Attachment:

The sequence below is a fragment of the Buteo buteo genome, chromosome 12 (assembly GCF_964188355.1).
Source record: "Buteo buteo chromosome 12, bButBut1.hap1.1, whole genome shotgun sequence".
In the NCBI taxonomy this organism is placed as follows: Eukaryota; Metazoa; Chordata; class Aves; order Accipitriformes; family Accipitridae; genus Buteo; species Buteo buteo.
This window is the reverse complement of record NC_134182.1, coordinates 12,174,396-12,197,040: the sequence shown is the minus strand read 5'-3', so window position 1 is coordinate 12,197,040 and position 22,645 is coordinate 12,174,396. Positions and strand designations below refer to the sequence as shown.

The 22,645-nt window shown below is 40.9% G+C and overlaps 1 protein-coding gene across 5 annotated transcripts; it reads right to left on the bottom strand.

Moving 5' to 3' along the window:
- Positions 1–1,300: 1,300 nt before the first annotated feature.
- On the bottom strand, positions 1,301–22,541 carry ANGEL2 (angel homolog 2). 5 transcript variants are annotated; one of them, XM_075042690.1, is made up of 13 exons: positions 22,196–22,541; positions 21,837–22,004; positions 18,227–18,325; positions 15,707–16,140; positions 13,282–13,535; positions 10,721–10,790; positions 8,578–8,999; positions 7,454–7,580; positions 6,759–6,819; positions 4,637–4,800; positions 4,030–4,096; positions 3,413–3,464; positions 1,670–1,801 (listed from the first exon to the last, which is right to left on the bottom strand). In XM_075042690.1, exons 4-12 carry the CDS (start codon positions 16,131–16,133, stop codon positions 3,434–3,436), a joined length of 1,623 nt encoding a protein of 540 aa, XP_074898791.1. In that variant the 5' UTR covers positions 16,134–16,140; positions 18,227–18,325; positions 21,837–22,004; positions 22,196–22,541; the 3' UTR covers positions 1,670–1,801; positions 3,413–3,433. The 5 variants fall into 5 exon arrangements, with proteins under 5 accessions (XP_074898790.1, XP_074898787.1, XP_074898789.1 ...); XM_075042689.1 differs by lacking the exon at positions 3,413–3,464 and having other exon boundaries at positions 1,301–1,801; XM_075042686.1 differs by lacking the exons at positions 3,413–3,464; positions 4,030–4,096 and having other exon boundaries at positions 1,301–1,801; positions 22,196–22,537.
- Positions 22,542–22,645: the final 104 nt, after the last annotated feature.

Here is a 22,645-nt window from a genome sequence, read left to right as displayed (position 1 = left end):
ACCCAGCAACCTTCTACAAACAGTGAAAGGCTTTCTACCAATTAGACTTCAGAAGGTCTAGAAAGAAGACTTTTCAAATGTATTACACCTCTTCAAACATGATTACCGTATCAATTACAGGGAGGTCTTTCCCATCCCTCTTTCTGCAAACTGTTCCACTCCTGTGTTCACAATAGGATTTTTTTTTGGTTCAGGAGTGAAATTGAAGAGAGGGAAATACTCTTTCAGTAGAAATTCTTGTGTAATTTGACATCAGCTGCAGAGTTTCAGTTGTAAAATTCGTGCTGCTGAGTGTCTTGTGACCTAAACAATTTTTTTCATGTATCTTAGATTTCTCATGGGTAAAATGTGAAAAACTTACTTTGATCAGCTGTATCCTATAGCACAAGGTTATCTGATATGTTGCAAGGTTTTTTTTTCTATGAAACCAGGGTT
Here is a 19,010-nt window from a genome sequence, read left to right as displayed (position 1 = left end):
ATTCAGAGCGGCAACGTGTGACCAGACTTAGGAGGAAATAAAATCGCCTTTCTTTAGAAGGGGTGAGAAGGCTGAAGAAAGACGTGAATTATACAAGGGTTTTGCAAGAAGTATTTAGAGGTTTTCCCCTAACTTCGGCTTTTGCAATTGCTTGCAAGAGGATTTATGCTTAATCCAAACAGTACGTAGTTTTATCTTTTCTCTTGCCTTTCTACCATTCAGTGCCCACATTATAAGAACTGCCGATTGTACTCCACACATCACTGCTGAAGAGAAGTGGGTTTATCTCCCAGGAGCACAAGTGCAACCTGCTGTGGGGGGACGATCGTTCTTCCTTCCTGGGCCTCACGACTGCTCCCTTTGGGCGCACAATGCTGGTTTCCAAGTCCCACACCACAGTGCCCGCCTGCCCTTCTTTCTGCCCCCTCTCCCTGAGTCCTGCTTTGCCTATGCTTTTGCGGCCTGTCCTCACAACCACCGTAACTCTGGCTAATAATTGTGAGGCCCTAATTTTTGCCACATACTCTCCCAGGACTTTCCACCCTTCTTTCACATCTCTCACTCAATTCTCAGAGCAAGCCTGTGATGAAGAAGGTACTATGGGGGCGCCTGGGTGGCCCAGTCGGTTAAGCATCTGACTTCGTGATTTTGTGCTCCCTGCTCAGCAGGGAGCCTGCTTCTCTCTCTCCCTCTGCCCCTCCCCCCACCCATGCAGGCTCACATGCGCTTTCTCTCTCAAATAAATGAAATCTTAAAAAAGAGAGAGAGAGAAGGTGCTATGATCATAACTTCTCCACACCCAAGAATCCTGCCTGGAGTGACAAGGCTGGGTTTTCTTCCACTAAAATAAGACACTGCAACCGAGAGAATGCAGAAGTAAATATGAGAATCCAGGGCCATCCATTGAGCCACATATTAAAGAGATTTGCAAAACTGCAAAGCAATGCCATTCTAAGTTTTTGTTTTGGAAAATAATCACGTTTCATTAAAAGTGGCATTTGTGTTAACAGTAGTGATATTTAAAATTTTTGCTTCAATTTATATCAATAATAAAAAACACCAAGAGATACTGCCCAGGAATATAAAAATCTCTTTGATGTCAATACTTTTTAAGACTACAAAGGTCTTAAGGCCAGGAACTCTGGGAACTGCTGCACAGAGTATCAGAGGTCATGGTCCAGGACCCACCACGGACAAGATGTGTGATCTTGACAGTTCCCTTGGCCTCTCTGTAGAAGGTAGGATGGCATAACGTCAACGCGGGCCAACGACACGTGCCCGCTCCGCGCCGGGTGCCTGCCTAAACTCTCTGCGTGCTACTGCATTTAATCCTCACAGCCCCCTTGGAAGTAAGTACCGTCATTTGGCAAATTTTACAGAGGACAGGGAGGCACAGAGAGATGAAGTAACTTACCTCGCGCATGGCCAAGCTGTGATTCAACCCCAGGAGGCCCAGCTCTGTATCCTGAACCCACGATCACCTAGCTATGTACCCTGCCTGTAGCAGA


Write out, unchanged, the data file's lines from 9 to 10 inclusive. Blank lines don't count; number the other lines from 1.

- Positions 22,542–22,645: the final 104 nt, after the last annotated feature.

Here is a 22,645-nt window from a genome sequence, read left to right as displayed (position 1 = left end):